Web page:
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Tax and it’s effects on a deceased estate

In recent years, the effect of various taxes on a deceased estate has become more and more important to take into consideration when attending to estate planning prior to the drafting of one’s Will.

This is according to Anica Ungerer, Director in the Wills and Estates Department of Mazars, who provides a brief overview of the most important taxes to consider during the estate planning process. “With Wills Week taking place from 16 to 20 September 2019, these tax considerations will be important to note for anyone who is having a basic Will drafted.”

1.       Income Tax

The first tax consideration that Ungerer unpacks is income tax. “When a person dies, the Executors step into the shoes of the deceased and are liable to ensure that all the relevant tax returns of the deceased are completed, submitted and assessed by SARS for payment by the estate, if applicable.”

She explains that prior to 1 March 2016, tax returns would have to be submitted until the deceased’s date of death. “This means that all arrear returns, together with the final return, which would be applicable for the period from 1 March of that particular tax year until the deceased’s date of death, would have to be submitted for assessment.

“Once these tax returns have been formally assessed and paid, the Executors’ responsibility to declare income for the deceased would end in that no further tax returns would have to be lodged by them.”

Any income earned by the estate after the date of death would be taxable in the hands of the beneficiaries, she continues. “This would be in proportion to the shares of the income they are entitled to, and the Executors’ only further responsibility would be to ensure that the beneficiaries are fully informed of their duty to declare the said income and to provide them with the information they would require to properly include the income in their tax returns.”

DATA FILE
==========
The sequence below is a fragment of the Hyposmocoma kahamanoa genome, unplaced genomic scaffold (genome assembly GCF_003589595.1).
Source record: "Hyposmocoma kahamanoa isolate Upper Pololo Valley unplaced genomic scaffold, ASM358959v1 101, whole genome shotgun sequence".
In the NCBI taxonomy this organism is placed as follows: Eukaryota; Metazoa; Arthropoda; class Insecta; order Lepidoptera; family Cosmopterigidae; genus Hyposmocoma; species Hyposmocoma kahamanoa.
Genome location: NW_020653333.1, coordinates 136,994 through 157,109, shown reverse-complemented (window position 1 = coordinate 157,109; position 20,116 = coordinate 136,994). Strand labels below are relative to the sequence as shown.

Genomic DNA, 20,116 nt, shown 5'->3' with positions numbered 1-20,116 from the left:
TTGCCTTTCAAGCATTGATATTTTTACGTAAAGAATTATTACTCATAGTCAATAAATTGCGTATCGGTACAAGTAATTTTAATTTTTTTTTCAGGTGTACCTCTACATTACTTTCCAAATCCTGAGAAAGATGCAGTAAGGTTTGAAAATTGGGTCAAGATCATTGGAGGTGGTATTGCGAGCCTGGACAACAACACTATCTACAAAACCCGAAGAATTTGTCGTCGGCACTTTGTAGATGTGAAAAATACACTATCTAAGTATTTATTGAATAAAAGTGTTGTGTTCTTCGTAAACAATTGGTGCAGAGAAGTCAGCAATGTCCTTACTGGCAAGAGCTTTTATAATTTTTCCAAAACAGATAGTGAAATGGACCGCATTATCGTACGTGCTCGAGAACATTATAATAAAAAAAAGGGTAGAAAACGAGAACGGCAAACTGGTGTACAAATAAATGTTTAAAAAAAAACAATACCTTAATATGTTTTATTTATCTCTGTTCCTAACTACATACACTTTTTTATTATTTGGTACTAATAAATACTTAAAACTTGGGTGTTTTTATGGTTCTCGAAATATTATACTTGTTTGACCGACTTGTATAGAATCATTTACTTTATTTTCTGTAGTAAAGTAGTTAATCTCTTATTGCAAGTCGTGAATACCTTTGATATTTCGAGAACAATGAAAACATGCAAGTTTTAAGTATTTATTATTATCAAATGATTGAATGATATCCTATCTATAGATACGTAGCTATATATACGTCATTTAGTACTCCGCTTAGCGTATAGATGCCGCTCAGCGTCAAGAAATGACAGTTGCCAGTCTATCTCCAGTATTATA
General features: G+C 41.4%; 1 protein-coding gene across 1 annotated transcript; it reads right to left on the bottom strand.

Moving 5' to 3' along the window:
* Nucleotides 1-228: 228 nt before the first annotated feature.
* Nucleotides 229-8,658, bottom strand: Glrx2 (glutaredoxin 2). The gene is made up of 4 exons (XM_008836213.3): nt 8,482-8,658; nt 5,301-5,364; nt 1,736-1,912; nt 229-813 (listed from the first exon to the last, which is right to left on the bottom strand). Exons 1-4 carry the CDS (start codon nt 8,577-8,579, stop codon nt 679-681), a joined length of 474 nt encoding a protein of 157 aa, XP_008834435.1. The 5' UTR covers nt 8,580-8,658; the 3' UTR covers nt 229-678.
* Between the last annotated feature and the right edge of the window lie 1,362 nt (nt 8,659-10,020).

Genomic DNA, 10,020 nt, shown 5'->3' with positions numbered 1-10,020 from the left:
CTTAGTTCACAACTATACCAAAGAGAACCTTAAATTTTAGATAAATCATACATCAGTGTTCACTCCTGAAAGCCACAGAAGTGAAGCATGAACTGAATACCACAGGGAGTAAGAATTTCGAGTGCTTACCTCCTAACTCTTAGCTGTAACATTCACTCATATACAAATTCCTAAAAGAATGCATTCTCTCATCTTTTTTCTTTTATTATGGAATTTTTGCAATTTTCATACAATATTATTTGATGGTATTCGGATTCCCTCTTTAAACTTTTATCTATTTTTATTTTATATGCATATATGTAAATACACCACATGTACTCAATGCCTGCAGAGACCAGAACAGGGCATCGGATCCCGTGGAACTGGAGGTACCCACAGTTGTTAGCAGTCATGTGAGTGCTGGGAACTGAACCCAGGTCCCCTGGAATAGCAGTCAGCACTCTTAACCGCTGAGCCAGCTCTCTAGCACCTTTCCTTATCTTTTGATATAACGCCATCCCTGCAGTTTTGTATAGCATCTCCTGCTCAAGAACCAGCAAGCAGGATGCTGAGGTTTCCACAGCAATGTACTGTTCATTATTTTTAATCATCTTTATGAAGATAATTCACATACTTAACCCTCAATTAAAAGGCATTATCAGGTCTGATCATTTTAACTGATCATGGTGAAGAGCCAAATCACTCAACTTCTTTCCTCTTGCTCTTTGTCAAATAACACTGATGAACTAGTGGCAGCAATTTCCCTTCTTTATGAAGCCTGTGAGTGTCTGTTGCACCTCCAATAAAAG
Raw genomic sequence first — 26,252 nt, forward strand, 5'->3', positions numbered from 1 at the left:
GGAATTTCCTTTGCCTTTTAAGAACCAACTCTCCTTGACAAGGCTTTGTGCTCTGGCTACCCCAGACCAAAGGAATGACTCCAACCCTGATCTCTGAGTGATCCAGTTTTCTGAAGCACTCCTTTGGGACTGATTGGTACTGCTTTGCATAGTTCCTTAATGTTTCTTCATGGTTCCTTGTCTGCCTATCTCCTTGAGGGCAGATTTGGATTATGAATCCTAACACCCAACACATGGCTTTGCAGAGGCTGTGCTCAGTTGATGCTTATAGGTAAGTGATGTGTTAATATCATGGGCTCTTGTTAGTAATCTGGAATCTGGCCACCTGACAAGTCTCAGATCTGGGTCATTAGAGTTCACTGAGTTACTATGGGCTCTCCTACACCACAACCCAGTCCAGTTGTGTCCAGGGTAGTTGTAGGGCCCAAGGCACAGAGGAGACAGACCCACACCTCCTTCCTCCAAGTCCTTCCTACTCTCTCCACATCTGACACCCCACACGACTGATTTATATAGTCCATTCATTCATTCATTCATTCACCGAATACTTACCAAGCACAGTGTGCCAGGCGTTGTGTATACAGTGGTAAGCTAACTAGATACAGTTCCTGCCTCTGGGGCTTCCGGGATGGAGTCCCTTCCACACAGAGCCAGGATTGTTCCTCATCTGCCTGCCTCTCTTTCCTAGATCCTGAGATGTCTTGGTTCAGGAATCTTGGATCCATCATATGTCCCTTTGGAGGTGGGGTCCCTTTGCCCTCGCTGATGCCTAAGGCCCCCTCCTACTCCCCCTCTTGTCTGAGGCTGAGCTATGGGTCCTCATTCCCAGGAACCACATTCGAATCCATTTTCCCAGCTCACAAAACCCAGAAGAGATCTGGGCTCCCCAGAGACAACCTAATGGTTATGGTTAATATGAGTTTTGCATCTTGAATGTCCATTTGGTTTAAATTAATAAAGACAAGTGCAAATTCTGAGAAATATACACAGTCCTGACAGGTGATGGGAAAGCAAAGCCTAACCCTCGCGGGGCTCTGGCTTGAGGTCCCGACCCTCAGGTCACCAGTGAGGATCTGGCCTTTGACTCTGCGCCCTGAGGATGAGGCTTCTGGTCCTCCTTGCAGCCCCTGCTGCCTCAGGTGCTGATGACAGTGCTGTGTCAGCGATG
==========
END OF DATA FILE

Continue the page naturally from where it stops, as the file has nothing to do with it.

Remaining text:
Unfortunately, SARS found over the years that they were losing out on millions in undeclared income, due to many of the beneficiaries not declaring the income received from an estate, which Ungerer says lead to an amendment to the Income Tax Act.

“The amendment became applicable to all deceased estates where the deceased passed away on or after 1 March 2016. In terms of the amendment, the pre-date-of-death tax position would remain the same for the Executors, but they would now receive a further responsibility. Once the pre-date-of-death taxes have been finalised, the estate would have to be registered as a new tax payer, with the executor once again having to account for all income earned in the estate from the day after date of death.

“This will apply until the Master has formally approved the Liquidation and Distribution Account of the estate, which is generally accepted to be the expiry date of the Section 35 advertisement of the Liquidation and Distribution Account.”

2.       Capital Gains Tax (CGT)